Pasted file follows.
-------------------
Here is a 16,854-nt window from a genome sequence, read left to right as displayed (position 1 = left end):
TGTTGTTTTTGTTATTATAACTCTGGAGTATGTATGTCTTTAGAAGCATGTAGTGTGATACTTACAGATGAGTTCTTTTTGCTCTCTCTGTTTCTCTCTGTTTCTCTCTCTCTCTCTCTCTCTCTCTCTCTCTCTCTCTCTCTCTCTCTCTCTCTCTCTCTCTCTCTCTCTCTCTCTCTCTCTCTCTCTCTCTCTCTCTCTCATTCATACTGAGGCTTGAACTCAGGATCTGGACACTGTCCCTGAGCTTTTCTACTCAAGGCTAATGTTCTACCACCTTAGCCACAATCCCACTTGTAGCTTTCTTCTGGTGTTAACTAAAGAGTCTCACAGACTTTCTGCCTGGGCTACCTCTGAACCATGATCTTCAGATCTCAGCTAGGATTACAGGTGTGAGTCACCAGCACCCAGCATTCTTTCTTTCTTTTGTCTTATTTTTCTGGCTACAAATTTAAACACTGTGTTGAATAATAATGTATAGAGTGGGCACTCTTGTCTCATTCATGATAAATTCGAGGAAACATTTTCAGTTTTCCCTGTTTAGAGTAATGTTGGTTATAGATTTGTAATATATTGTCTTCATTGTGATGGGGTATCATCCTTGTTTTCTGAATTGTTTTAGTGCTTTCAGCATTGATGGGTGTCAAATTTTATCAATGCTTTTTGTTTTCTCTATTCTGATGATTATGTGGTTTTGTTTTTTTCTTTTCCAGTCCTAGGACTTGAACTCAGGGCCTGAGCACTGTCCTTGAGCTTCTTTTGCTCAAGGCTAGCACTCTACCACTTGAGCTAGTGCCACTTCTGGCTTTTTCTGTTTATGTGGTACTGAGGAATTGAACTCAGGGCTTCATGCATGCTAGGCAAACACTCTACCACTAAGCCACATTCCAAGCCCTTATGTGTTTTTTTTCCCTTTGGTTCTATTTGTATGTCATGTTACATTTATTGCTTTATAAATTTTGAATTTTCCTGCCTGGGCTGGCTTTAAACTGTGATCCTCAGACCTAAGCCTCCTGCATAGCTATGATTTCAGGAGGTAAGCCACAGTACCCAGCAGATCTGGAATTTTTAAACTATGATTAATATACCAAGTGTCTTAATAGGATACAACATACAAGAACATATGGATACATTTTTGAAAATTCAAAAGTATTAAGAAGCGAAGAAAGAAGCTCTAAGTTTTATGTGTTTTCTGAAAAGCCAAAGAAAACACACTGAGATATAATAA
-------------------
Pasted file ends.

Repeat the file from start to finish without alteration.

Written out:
Here is a 16,854-nt window from a genome sequence, read left to right as displayed (position 1 = left end):
TGTTGTTTTTGTTATTATAACTCTGGAGTATGTATGTCTTTAGAAGCATGTAGTGTGATACTTACAGATGAGTTCTTTTTGCTCTCTCTGTTTCTCTCTGTTTCTCTCTCTCTCTCTCTCTCTCTCTCTCTCTCTCTCTCTCTCTCTCTCTCTCTCTCTCTCTCTCTCTCTCTCTCTCTCTCTCTCTCTCTCTCTCTCTCTCATTCATACTGAGGCTTGAACTCAGGATCTGGACACTGTCCCTGAGCTTTTCTACTCAAGGCTAATGTTCTACCACCTTAGCCACAATCCCACTTGTAGCTTTCTTCTGGTGTTAACTAAAGAGTCTCACAGACTTTCTGCCTGGGCTACCTCTGAACCATGATCTTCAGATCTCAGCTAGGATTACAGGTGTGAGTCACCAGCACCCAGCATTCTTTCTTTCTTTTGTCTTATTTTTCTGGCTACAAATTTAAACACTGTGTTGAATAATAATGTATAGAGTGGGCACTCTTGTCTCATTCATGATAAATTCGAGGAAACATTTTCAGTTTTCCCTGTTTAGAGTAATGTTGGTTATAGATTTGTAATATATTGTCTTCATTGTGATGGGGTATCATCCTTGTTTTCTGAATTGTTTTAGTGCTTTCAGCATTGATGGGTGTCAAATTTTATCAATGCTTTTTGTTTTCTCTATTCTGATGATTATGTGGTTTTGTTTTTTTCTTTTCCAGTCCTAGGACTTGAACTCAGGGCCTGAGCACTGTCCTTGAGCTTCTTTTGCTCAAGGCTAGCACTCTACCACTTGAGCTAGTGCCACTTCTGGCTTTTTCTGTTTATGTGGTACTGAGGAATTGAACTCAGGGCTTCATGCATGCTAGGCAAACACTCTACCACTAAGCCACATTCCAAGCCCTTATGTGTTTTTTTTCCCTTTGGTTCTATTTGTATGTCATGTTACATTTATTGCTTTATAAATTTTGAATTTTCCTGCCTGGGCTGGCTTTAAACTGTGATCCTCAGACCTAAGCCTCCTGCATAGCTATGATTTCAGGAGGTAAGCCACAGTACCCAGCAGATCTGGAATTTTTAAACTATGATTAATATACCAAGTGTCTTAATAGGATACAACATACAAGAACATATGGATACATTTTTGAAAATTCAAAAGTATTAAGAAGCGAAGAAAGAAGCTCTAAGTTTTATGTGTTTTCTGAAAAGCCAAAGAAAACACACTGAGATATAATAA